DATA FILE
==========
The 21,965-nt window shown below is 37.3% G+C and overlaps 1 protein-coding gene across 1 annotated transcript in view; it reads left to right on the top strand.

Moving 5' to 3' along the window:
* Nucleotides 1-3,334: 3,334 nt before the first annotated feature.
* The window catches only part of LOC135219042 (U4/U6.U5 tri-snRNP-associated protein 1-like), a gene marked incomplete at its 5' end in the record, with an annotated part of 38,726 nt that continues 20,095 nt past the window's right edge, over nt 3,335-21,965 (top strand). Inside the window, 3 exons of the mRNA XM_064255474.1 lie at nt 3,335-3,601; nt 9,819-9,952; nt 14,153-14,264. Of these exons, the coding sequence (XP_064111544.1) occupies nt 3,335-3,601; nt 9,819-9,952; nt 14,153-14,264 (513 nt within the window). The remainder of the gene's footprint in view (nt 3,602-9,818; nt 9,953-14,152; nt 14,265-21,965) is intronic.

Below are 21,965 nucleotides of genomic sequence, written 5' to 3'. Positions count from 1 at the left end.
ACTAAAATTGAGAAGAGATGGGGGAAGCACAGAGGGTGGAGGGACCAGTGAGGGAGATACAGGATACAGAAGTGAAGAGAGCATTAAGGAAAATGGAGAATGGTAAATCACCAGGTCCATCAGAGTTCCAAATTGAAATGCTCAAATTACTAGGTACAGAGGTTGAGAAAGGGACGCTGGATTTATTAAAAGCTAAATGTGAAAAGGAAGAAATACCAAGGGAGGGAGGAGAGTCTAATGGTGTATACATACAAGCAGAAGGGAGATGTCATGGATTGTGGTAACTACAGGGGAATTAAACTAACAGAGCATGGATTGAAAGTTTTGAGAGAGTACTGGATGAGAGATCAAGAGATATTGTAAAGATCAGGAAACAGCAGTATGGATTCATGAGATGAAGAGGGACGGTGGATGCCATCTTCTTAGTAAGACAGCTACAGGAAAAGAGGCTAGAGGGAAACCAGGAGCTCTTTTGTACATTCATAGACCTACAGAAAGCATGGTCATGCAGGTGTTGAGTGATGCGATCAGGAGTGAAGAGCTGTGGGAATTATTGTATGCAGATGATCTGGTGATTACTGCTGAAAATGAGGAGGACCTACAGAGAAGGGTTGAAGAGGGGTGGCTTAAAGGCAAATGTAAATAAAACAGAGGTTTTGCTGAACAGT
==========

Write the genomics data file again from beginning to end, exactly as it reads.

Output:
The 21,965-nt window shown below is 37.3% G+C and overlaps 1 protein-coding gene across 1 annotated transcript in view; it reads left to right on the top strand.

Moving 5' to 3' along the window:
* Nucleotides 1-3,334: 3,334 nt before the first annotated feature.
* The window catches only part of LOC135219042 (U4/U6.U5 tri-snRNP-associated protein 1-like), a gene marked incomplete at its 5' end in the record, with an annotated part of 38,726 nt that continues 20,095 nt past the window's right edge, over nt 3,335-21,965 (top strand). Inside the window, 3 exons of the mRNA XM_064255474.1 lie at nt 3,335-3,601; nt 9,819-9,952; nt 14,153-14,264. Of these exons, the coding sequence (XP_064111544.1) occupies nt 3,335-3,601; nt 9,819-9,952; nt 14,153-14,264 (513 nt within the window). The remainder of the gene's footprint in view (nt 3,602-9,818; nt 9,953-14,152; nt 14,265-21,965) is intronic.

Below are 21,965 nucleotides of genomic sequence, written 5' to 3'. Positions count from 1 at the left end.
ACTAAAATTGAGAAGAGATGGGGGAAGCACAGAGGGTGGAGGGACCAGTGAGGGAGATACAGGATACAGAAGTGAAGAGAGCATTAAGGAAAATGGAGAATGGTAAATCACCAGGTCCATCAGAGTTCCAAATTGAAATGCTCAAATTACTAGGTACAGAGGTTGAGAAAGGGACGCTGGATTTATTAAAAGCTAAATGTGAAAAGGAAGAAATACCAAGGGAGGGAGGAGAGTCTAATGGTGTATACATACAAGCAGAAGGGAGATGTCATGGATTGTGGTAACTACAGGGGAATTAAACTAACAGAGCATGGATTGAAAGTTTTGAGAGAGTACTGGATGAGAGATCAAGAGATATTGTAAAGATCAGGAAACAGCAGTATGGATTCATGAGATGAAGAGGGACGGTGGATGCCATCTTCTTAGTAAGACAGCTACAGGAAAAGAGGCTAGAGGGAAACCAGGAGCTCTTTTGTACATTCATAGACCTACAGAAAGCATGGTCATGCAGGTGTTGAGTGATGCGATCAGGAGTGAAGAGCTGTGGGAATTATTGTATGCAGATGATCTGGTGATTACTGCTGAAAATGAGGAGGACCTACAGAGAAGGGTTGAAGAGGGGTGGCTTAAAGGCAAATGTAAATAAAACAGAGGTTTTGCTGAACAGT